Five-year-old Ella is too young to enroll in The College of New Jersey (TCNJ), but she has a special relationship with the school.
One might say she owes her existence to TCNJ’s Women’s and Gender Studies program.
Ella’s “mom” is children’s author Marisa Chiorello, a TCNJ alumna, class of 2015, with a BA in English Literature and Women’s and Gender Studies. Marisa who lives in Hamilton Township and works throughout the Princeton area as an English and writing tutor and freelance writer, said that TCNJ gave her the knowledge, skills and courage to write her first book titled “Ella- How a sad girl learns she’s perfect just the way she is.”
The character of Ella, the book’s heroine, however, is the product of Marisa’s life experiences and creativity. As described in the book, “Ella looked much different than her friends. She had curly hair, green eyes, tan skin, and a big tummy. Can she be perfect just the way she is? The lesson of the story is that, Ella – a sad girl – learns how to be joyful just the way she is, without reinventing herself into someone she is not.”
Ella’s journey reflects what Marisa experienced as a young woman, who flirted with eating disorders and an obsession to look like a “Barbie” doll in order to conform to the fashion magazine representation of beauty.
“In my quest to be beautiful, I lost something quite valuable – myself,” said Marisa. “In college, I decided to major in Women’s and Gender Studies…. [In one of the classes,] I learned all about girls’ body image. I read ‘Future Girl: Young Women in the Twenty-First Century,’ by Anita Harris. Ms. Harris writes about the ‘can-do’ girl, the fashion magazine model to whom girls are exposed.
“We are ‘taught’ that we must have this specific appearance to be the ‘can-do’ girl. She is beauty. She is success. If we don’t look exactly like her, we are failures. Or so I thought.
“I also read ‘Enlightened Sexism: The Seductive Message that Feminism’s Work is Done,’ by Susan J. Douglass. Here, I discovered the correlation between eating disorders and magazines…. Here’s the scary truth: girls today as young as five and six years old are developing eating disorders and reporting body dissatisfaction. Through the story, young Ella, my message to girls is simple: they don’t need to look like anyone else. They are beautiful just the way they are.”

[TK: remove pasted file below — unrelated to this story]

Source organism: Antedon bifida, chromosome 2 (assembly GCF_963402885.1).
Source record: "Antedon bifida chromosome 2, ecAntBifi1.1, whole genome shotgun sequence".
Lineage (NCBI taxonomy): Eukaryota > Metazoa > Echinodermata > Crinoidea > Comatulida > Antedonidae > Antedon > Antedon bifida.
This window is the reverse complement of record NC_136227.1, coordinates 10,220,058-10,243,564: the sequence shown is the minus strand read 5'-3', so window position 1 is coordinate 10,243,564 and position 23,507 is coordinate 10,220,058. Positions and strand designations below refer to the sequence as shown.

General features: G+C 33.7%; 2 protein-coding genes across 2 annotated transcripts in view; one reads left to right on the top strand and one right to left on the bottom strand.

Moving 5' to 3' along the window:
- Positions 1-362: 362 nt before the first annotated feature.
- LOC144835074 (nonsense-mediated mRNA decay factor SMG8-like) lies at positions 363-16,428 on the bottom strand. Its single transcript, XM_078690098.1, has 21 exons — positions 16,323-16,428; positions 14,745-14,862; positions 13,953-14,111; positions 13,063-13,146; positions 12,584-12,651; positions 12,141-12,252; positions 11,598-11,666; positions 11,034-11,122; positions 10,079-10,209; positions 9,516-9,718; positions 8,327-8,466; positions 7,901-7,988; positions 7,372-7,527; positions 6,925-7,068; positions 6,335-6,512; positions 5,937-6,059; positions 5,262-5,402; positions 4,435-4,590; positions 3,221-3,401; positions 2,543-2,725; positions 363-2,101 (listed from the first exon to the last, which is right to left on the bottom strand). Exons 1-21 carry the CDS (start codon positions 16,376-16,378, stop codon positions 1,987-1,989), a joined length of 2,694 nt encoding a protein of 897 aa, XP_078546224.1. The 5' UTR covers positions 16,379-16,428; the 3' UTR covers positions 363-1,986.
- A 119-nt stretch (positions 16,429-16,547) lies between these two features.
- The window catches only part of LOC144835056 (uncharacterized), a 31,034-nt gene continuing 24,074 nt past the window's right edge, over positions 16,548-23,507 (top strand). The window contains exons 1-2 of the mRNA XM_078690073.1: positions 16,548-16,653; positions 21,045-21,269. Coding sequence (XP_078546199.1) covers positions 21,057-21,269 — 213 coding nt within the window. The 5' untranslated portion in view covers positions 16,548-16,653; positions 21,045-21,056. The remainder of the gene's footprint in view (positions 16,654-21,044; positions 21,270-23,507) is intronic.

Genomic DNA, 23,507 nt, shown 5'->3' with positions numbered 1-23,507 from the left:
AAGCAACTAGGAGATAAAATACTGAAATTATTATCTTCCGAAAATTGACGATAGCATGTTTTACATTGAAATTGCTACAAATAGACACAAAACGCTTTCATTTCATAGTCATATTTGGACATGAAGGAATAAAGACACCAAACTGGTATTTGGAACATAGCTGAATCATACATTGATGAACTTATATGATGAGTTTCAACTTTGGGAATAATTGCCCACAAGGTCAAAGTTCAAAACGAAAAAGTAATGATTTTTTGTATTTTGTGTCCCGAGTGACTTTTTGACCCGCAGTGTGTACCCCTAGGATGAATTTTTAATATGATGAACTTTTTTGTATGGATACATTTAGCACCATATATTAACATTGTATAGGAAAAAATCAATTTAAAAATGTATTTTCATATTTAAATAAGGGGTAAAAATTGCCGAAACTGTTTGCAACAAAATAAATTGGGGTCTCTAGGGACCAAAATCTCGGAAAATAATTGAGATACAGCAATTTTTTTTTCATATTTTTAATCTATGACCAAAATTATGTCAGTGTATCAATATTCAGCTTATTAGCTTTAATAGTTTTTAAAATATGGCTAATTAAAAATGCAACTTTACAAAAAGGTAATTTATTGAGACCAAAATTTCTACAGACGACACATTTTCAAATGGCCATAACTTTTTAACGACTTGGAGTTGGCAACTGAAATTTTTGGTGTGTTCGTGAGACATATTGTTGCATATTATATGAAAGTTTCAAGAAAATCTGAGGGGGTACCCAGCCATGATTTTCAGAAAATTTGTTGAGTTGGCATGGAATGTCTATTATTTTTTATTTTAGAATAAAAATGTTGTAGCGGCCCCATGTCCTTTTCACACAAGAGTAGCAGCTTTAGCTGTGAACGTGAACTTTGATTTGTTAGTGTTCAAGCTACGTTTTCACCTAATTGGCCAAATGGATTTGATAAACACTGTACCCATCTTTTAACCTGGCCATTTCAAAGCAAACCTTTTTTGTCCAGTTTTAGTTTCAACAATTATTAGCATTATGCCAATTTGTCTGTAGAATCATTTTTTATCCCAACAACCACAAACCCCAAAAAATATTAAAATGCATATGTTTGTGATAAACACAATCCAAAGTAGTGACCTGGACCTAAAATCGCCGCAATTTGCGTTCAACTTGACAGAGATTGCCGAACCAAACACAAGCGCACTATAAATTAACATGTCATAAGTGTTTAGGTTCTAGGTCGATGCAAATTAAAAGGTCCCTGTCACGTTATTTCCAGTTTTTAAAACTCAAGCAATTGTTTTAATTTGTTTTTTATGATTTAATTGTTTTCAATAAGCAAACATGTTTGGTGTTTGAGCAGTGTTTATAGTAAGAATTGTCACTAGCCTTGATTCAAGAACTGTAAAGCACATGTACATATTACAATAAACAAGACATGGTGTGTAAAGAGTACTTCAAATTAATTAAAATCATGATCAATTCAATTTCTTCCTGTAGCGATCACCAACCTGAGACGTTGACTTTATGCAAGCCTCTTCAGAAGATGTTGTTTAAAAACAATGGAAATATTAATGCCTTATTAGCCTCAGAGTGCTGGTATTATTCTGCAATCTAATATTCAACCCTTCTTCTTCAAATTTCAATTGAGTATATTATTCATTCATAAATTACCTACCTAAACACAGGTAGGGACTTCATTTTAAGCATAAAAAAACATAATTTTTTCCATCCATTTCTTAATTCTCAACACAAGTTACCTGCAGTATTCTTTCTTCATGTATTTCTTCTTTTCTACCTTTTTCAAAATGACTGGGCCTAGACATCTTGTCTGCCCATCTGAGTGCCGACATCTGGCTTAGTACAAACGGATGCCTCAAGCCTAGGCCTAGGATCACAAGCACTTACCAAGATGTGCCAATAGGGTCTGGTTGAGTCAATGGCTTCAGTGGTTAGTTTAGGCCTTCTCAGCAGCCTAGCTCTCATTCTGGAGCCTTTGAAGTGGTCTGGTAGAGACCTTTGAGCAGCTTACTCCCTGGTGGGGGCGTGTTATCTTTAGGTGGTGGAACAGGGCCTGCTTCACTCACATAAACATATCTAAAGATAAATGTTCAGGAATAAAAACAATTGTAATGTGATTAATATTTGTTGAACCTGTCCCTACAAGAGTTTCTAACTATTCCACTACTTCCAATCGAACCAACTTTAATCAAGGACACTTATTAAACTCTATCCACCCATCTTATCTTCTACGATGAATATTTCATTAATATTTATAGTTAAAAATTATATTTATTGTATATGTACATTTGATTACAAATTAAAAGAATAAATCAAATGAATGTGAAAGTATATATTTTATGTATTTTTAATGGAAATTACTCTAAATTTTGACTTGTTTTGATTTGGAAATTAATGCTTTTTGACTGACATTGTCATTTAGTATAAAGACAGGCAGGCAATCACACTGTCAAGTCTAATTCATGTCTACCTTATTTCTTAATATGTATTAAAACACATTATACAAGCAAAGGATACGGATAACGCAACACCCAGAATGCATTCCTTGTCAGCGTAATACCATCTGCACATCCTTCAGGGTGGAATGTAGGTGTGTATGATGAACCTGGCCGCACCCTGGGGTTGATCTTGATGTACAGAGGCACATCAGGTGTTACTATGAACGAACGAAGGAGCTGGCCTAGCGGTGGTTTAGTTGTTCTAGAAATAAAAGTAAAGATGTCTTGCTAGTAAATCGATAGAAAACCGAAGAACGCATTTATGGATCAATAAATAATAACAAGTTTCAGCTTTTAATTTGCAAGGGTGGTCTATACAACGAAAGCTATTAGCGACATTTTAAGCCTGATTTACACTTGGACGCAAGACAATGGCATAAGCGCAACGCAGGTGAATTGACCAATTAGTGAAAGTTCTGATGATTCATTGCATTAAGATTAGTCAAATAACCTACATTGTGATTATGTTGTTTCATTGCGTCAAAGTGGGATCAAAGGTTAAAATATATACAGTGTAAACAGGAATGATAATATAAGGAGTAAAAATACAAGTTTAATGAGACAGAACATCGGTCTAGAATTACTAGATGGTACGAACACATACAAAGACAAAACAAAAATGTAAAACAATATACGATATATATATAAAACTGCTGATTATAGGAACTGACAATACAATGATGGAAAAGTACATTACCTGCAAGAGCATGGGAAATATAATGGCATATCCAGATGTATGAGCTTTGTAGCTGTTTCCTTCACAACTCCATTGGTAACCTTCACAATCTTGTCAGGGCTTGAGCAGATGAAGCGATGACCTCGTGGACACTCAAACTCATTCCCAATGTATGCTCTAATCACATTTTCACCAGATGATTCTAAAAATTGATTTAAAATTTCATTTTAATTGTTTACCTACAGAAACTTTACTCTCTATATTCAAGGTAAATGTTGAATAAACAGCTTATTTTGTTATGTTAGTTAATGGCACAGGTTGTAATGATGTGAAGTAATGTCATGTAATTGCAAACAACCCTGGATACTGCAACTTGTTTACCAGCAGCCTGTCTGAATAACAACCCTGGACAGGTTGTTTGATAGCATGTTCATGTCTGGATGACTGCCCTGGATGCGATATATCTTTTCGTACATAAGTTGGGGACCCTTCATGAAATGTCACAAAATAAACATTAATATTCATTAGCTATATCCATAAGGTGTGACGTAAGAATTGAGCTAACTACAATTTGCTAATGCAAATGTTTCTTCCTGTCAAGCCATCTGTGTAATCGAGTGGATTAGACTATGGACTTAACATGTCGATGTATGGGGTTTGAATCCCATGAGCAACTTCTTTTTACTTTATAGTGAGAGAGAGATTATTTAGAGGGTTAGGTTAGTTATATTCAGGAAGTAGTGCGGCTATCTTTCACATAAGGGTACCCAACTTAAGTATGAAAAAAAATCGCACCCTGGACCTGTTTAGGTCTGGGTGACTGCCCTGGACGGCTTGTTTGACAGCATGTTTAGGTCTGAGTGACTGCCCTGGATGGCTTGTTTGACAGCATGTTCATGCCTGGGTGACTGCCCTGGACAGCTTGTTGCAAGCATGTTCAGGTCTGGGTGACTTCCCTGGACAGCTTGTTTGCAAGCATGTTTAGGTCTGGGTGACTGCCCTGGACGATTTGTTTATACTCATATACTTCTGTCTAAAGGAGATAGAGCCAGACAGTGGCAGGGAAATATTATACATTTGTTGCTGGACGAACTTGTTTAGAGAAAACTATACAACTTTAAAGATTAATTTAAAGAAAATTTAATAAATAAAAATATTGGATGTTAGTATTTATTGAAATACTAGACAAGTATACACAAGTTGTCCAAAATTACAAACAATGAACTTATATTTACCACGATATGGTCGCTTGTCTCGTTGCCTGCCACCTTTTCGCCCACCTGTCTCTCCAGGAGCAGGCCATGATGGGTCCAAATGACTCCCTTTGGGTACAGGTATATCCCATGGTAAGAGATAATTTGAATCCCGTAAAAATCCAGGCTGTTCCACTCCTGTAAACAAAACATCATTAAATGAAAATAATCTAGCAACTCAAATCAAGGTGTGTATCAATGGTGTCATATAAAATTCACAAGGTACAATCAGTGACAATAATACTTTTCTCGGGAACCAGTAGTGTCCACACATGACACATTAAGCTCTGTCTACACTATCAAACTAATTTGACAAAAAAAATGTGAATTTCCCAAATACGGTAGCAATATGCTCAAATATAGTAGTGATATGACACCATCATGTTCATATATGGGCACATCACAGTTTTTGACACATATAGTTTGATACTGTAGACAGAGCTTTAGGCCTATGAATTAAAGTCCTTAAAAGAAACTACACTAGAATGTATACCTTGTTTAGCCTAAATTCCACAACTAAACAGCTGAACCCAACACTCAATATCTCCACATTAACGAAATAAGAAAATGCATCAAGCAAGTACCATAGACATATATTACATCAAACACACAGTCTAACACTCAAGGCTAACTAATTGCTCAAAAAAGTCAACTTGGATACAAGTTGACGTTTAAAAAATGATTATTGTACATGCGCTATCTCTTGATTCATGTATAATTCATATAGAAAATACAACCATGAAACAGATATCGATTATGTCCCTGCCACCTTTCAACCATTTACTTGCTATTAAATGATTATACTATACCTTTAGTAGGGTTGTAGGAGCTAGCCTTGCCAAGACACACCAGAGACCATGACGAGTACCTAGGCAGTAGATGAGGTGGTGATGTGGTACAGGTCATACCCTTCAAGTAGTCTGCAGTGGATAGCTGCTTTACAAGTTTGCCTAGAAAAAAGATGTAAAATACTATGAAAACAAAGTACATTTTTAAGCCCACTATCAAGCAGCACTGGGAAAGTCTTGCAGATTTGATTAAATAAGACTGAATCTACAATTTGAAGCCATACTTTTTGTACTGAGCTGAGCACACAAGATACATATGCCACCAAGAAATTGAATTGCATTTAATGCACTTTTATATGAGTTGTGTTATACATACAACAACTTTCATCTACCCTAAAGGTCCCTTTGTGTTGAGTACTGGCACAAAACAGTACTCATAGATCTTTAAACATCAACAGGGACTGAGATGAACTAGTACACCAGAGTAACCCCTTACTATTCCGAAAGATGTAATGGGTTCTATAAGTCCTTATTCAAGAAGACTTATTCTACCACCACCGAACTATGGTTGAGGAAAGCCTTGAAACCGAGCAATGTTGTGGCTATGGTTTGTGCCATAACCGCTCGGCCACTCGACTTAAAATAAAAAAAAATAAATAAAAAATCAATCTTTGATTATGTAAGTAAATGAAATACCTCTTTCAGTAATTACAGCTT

Marisa began working on the book right after she graduated from college. The writing, she said, was the easiest part of the process. It flowed “naturally,” because she had the message all worked out in her mind before she put pen to paper or fingers to the keyboard.
Finding a small publisher – Showtime Books – and then an illustrator – Michelle Colli – was tough, and she ultimately succeeded because of help provided by her father, who knew people in the publishing business. And it was Marisa’s mother, the nurse in my doctor’s office, who played the role of publicist (and proud mom), by telling me about “Ella,” and the challenges of her daughter’s creative endeavor.
The hardest part for Marisa was getting the illustrations just right. “It was difficult to take the Ella I created in my mind and transform her so she was visible on paper. It took a lot to finally get Ella to look like how I pictured her in my head.”
The young author has hopes to take the Ella character to even greater heights as the heroine of a series of books, each having a message for little girls.
In addition, Marisa is working on a step-into-reading chapter book based on her youngest sister, nine-year-old Olivia. Another sister, Madison Cascardo, is currently attending TCNJ (class of 2021) and majoring in art education. Marisa hopes that Madison could illustrate future books – thus making Ella truly a member of Marisa’s immediate family – and the extended family of The College of New Jersey.